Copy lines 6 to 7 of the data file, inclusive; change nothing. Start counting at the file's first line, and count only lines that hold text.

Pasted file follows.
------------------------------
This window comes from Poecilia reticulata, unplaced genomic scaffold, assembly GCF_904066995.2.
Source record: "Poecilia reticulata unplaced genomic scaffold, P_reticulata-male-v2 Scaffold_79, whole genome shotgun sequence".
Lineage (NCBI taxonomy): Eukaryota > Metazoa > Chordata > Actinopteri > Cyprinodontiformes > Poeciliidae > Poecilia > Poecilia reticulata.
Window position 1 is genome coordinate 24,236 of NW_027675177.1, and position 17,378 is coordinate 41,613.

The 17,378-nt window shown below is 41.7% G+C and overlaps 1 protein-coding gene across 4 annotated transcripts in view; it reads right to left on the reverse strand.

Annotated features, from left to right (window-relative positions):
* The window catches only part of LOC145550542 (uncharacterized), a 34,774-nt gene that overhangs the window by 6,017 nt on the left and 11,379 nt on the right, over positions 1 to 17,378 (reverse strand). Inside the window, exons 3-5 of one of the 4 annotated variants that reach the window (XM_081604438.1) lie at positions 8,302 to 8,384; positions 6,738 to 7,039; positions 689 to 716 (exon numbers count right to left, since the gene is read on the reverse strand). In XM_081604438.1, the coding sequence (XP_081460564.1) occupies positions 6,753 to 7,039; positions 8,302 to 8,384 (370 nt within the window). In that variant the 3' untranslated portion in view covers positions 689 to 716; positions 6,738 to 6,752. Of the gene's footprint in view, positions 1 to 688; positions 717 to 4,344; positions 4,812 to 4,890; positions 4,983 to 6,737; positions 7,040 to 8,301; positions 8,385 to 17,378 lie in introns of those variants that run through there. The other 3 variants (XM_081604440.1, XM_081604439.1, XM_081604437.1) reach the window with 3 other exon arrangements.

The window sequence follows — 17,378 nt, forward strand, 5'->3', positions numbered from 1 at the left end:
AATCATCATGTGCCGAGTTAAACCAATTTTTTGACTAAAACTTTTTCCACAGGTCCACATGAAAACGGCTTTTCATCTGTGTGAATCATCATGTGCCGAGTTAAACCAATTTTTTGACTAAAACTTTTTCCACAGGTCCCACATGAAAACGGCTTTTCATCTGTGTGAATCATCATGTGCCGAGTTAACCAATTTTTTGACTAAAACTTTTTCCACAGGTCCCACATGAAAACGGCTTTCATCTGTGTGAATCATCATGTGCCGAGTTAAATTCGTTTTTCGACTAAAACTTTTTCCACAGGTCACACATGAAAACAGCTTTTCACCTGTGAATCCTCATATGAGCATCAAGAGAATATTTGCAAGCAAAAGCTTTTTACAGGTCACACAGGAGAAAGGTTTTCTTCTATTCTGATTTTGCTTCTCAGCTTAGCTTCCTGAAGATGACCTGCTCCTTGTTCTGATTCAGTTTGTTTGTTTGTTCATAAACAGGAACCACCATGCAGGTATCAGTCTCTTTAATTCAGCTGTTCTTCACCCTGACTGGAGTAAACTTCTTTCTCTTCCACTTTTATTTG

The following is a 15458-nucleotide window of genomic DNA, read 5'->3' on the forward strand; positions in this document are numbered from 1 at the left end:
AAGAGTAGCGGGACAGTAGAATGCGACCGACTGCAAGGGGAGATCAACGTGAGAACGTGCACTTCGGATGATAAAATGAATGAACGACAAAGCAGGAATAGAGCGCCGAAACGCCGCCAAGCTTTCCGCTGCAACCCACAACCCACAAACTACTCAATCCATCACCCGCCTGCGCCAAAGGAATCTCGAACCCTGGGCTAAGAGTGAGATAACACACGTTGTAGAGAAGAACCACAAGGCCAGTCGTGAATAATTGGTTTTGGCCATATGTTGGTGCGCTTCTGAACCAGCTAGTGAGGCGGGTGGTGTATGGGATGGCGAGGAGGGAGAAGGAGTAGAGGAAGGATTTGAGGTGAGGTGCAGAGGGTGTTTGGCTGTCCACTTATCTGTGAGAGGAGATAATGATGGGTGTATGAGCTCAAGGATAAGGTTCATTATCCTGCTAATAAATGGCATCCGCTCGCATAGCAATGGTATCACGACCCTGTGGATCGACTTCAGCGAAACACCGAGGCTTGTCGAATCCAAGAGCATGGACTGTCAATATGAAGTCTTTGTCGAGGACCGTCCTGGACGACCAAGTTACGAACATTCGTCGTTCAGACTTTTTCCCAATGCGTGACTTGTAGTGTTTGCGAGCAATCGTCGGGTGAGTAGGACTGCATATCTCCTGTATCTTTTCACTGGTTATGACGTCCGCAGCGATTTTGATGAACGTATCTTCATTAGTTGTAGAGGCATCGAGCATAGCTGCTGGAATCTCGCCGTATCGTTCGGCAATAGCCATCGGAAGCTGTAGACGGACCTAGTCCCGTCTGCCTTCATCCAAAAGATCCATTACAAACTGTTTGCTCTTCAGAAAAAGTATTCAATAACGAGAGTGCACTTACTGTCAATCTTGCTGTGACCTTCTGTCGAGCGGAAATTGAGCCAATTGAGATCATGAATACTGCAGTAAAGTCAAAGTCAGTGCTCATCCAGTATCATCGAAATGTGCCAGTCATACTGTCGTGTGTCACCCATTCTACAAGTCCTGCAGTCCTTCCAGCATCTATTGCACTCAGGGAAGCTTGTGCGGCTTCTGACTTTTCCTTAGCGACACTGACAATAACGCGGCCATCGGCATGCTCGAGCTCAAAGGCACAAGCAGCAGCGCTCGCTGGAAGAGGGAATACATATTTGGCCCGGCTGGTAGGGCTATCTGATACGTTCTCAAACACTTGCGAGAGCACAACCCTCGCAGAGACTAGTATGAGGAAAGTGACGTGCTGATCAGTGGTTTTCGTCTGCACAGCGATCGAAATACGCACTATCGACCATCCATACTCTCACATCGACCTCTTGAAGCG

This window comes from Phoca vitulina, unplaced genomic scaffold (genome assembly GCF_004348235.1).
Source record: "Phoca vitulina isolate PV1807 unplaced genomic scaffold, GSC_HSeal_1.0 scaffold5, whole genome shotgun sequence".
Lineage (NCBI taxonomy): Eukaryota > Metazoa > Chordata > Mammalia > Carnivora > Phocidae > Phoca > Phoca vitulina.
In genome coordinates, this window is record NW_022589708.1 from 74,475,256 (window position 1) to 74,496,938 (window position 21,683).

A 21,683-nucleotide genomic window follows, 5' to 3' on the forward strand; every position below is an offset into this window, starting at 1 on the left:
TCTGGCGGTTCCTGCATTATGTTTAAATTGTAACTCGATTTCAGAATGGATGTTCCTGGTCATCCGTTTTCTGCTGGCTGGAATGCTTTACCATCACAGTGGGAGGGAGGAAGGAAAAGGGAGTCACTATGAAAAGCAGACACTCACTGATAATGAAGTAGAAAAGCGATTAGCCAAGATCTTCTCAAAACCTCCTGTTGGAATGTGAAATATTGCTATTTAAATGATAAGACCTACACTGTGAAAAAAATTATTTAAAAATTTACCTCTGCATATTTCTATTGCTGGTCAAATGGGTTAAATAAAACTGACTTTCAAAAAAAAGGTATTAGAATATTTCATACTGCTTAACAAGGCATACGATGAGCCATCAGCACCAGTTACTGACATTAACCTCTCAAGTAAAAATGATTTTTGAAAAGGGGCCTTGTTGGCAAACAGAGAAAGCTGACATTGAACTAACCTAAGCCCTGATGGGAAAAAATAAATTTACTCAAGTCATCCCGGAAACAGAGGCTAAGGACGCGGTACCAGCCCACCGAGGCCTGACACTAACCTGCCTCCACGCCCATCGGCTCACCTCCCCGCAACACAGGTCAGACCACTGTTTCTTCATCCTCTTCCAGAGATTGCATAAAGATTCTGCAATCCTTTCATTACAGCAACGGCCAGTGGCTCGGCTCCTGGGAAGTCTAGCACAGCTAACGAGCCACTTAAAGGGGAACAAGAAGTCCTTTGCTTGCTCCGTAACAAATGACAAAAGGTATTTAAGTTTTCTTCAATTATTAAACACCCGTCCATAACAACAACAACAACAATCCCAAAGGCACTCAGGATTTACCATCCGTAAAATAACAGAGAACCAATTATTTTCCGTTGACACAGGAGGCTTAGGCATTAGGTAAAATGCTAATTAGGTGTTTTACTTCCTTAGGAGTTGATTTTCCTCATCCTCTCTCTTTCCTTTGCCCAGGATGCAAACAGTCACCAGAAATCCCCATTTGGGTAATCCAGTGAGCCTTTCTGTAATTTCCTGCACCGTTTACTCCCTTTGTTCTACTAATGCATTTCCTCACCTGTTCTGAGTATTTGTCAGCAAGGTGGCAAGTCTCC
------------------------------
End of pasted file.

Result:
Annotated features, from left to right (window-relative positions):
* The window catches only part of LOC145550542 (uncharacterized), a 34,774-nt gene that overhangs the window by 6,017 nt on the left and 11,379 nt on the right, over positions 1 to 17,378 (reverse strand). Inside the window, exons 3-5 of one of the 4 annotated variants that reach the window (XM_081604438.1) lie at positions 8,302 to 8,384; positions 6,738 to 7,039; positions 689 to 716 (exon numbers count right to left, since the gene is read on the reverse strand). In XM_081604438.1, the coding sequence (XP_081460564.1) occupies positions 6,753 to 7,039; positions 8,302 to 8,384 (370 nt within the window). In that variant the 3' untranslated portion in view covers positions 689 to 716; positions 6,738 to 6,752. Of the gene's footprint in view, positions 1 to 688; positions 717 to 4,344; positions 4,812 to 4,890; positions 4,983 to 6,737; positions 7,040 to 8,301; positions 8,385 to 17,378 lie in introns of those variants that run through there. The other 3 variants (XM_081604440.1, XM_081604439.1, XM_081604437.1) reach the window with 3 other exon arrangements.